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Dog Bites

Prevent Your Dog From Biting

Dog bites can lead to expensive insurance claims and lawsuits.

  • Spay or neuter your dog. Male dogs roam and are more likely to engage in aggressive behavior than neutered dogs. Female dogs can be aggressive during stages of their reproductive cycles.
  • Leash your dog (as required by law) to prevent him/her from approaching other dogs and people. Some people are afraid of dogs. Other dogs may not be as well trained as yours.
  • Some dogs bite when they feel afraid, so socialize your dog. Teach him/her how to interact with new dogs, adults, and children; so he/she won’t feel afraid in new situations.
  • Supervise your dog outside. Dogs can escape or get hurt when unattended.
  • Keep your dog healthy. Well-fed and exercised dogs are less likely to have behavior problems, including biting.

Protect Children

Teach children to tell an adult when they see a strange dog.

  • Don’t leave young children alone with dogs, even dogs they know. 
  • Children move quickly and like to hug dogs. Dogs may chase children, and may be afraid of being held tightly and may bite.
  • Many children are bitten by dogs that are left outside unattended. Children are attracted to dogs and will approach them. Teach children not to approach a dog unless they are with an adult they know.
  • Teach children to tell an adult when they have been bitten or scratched by an animal.

If Your Dog Bites

  • Secure and control your dog. The victim may be afraid of your dog and your dog may be excited.
  • Provide your name and phone number for the victim. You may be asked for proof of your dog’s vaccinations. You can get this from your dog’s veterinarian.
  • Report the incident. Call animal control to report all animal bites at (202) 576-6664.

"What Is Quarantine?"

Quarantine does not mean your dog will be taken from you or killed.

The District will require you to keep your dog under quarantine by keeping him/her to your property for 10 days.  If your dog remains healthy during the quarantine, the bite victim will not have to have rabies shots and your dog will be released from quarantine.  If your dog becomes sick or is lost, notify animal control right away.  Because of strict procedures, no one has contracted rabies from a dog bite in the US since 1938.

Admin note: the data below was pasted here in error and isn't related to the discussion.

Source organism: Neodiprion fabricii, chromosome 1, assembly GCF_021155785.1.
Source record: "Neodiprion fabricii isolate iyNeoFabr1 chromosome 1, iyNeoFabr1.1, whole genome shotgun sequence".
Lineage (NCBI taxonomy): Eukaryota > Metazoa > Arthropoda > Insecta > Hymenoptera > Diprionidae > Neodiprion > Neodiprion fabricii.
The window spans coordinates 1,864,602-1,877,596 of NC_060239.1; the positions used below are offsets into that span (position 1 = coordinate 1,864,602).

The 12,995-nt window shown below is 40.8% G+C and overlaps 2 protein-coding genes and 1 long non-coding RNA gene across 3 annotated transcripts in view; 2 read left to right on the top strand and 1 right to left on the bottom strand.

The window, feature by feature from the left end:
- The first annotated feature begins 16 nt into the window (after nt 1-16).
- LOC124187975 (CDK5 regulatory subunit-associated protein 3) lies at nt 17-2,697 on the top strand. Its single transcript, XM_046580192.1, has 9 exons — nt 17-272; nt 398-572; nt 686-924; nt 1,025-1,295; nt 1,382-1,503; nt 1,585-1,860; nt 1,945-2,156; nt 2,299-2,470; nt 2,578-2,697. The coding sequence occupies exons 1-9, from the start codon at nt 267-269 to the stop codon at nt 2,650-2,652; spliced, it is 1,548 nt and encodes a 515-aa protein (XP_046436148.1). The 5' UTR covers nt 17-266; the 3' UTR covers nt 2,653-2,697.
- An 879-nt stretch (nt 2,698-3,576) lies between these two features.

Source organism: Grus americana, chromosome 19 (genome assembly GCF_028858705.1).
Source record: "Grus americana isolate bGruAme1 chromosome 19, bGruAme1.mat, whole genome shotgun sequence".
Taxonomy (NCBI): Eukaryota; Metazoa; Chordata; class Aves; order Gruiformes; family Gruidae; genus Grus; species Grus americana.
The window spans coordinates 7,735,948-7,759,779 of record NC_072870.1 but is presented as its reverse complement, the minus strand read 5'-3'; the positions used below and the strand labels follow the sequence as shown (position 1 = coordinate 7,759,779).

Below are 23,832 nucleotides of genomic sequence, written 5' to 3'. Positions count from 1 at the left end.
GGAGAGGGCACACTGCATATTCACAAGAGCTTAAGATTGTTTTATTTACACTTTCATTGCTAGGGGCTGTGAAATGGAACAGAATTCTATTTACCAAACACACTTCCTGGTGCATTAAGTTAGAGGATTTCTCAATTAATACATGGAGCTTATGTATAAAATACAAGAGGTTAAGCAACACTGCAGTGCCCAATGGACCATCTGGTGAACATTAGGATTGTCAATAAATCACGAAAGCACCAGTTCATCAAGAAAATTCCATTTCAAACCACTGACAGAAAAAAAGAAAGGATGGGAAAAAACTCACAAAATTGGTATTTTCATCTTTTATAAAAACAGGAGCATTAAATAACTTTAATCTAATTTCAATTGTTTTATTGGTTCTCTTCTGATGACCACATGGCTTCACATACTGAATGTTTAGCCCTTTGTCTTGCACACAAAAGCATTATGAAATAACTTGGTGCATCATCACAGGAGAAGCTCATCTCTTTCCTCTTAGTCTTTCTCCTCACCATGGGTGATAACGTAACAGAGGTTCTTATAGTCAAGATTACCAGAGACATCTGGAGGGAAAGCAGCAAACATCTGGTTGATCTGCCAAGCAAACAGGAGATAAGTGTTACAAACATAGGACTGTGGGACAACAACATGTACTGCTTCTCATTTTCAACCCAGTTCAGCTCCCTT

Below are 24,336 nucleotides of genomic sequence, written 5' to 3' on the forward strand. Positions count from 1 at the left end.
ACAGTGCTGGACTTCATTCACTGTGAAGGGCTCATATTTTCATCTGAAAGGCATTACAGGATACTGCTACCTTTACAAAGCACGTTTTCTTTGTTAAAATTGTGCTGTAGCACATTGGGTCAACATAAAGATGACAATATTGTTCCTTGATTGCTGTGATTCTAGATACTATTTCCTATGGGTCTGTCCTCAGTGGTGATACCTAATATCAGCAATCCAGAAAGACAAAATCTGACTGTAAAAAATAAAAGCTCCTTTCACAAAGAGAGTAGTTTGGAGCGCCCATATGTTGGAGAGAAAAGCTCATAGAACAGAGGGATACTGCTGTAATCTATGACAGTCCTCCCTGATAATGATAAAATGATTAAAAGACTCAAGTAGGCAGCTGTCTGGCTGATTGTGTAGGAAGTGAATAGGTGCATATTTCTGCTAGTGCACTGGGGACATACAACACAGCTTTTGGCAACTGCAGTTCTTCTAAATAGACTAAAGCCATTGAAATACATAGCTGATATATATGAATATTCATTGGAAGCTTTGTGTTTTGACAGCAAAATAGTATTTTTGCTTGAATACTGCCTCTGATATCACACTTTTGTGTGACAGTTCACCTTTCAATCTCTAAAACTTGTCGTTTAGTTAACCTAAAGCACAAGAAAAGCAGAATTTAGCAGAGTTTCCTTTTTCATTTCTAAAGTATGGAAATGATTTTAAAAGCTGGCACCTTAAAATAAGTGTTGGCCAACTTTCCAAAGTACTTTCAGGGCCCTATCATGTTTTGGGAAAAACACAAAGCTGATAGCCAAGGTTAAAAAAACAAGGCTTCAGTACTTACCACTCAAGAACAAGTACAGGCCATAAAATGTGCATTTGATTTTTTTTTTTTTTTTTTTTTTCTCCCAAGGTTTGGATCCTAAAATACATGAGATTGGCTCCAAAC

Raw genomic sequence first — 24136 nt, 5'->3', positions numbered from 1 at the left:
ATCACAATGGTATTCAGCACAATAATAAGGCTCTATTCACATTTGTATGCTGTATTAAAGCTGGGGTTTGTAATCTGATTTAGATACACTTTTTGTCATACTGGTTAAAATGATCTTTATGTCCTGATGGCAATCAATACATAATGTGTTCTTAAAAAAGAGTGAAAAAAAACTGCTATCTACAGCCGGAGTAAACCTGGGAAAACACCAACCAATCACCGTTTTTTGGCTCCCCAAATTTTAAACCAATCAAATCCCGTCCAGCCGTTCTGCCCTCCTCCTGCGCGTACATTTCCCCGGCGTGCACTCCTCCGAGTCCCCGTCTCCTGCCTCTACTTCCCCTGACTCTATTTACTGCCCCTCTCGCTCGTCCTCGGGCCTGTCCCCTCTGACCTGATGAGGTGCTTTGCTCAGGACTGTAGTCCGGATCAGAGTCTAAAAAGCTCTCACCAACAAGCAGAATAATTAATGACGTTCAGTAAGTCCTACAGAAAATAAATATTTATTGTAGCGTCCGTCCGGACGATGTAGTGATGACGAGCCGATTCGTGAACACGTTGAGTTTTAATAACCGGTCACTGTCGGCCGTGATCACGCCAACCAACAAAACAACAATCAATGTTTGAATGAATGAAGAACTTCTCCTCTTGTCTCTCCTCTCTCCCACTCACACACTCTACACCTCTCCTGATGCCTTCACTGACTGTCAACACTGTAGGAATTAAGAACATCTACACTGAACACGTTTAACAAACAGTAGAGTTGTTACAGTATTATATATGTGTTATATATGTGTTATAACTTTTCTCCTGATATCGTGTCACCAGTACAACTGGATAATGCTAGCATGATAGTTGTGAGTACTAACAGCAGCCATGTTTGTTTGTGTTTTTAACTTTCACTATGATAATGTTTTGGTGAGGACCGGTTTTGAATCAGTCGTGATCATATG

In the eyes of the law, you are responsible for any damage done by your dog.

*The number of days an animal is quarantined can depend on what the animal bites and whether or not it is current on vaccinations.

If You Are Bitten

  • Don’t risk additional injury!
  • Ask for the dog owner’s name and telephone number and be prepared to describe the dog.
  • Immediately wash the wound for several minutes with plenty of soap and water.
  • Report the bite to animal control.
  • Seek medical attention from your doctor or nearest emergency facility.
  • If you have a chronic health problem (HIV positive, organ transplant, spleen removal, diabetes, etc.), you are at increased risk for complications from animal bites. Call your doctor immediately.

Animal Bite Facts

  • The Rabies virus can be transmitted from an animal to a person. Contact the DC Department of Health for advice when contact with an animal results in broken skin.
  • 4.7 million Americans are bitten by dogs each year.
  • Owned dogs on their owner’s property are responsible for the majority of dog bites. Eighty-five percent of bites occur at the owner’s home.
  • By age 11, most children have been bitten by a dog known to them.

Bite Prevention

Any dog can bite. Dogs are most likely to bite when they feel threatened.

  • Never, pull, hit, or tease dogs.
  • Never disturb a dog that is eating, sleeping or playing with a toy.
  • Never disturb a mother dog with puppies.
  • Never offer your hand for a dog to smell, or reach toward a person with a dog. Dogs can feel threatened by a stranger’s hand moving toward them.
  • Use caution when playing tug of war, chase, or wrestling games with a dog.

If You Feel Threatened by a Dog

  • Remain calm. Avoid yelling.
  • Stand still without turning or running.
  • Avoid eye contact with the dog.
  • Calmly back away when the dog leaves.
  • If you fall down, curl into a ball with your hands protecting your head and neck.
  • Report dogs that are running at large to Animal Control or the Police Department.
  • The District of Columbia Dangerous Dog Statutes place restrictions on dogs that have bitten or attacked pets or people without provocation, (§ 8-1901, et.seq).  Educate yourself about the law in your area and talk to legislators about establishing guidelines.


DC Animal Control
(202) 576-6664

Contact TTY: 
Office Hours: 
Monday through Friday 8:15 am – 4:45 pm